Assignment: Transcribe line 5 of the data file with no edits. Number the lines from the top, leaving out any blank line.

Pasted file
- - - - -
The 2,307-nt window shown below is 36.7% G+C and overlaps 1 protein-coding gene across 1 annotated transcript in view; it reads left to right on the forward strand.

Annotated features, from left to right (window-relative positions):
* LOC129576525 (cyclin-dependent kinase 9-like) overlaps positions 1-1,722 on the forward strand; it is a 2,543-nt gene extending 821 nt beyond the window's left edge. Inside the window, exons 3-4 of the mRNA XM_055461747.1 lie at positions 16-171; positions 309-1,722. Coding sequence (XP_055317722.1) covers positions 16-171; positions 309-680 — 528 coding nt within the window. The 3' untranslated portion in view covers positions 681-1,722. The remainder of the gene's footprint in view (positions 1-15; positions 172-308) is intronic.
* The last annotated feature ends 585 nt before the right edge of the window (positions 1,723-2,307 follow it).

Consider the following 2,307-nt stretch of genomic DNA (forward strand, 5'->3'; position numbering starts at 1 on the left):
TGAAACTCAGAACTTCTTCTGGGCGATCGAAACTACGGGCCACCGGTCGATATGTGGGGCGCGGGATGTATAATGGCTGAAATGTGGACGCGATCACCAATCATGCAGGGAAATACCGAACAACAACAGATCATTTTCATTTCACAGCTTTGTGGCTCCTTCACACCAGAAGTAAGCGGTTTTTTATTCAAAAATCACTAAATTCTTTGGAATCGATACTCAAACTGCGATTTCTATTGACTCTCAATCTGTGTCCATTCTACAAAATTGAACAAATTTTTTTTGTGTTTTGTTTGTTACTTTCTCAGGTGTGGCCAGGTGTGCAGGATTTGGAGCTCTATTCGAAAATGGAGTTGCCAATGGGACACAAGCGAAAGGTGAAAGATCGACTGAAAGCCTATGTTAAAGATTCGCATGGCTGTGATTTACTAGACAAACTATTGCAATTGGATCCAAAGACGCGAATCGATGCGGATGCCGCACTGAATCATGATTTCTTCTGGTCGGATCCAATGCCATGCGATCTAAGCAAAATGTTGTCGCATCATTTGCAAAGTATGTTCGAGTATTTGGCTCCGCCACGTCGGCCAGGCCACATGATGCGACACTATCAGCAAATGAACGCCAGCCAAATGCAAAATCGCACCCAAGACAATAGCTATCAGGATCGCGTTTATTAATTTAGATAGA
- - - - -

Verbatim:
Consider the following 2,307-nt stretch of genomic DNA (forward strand, 5'->3'; position numbering starts at 1 on the left):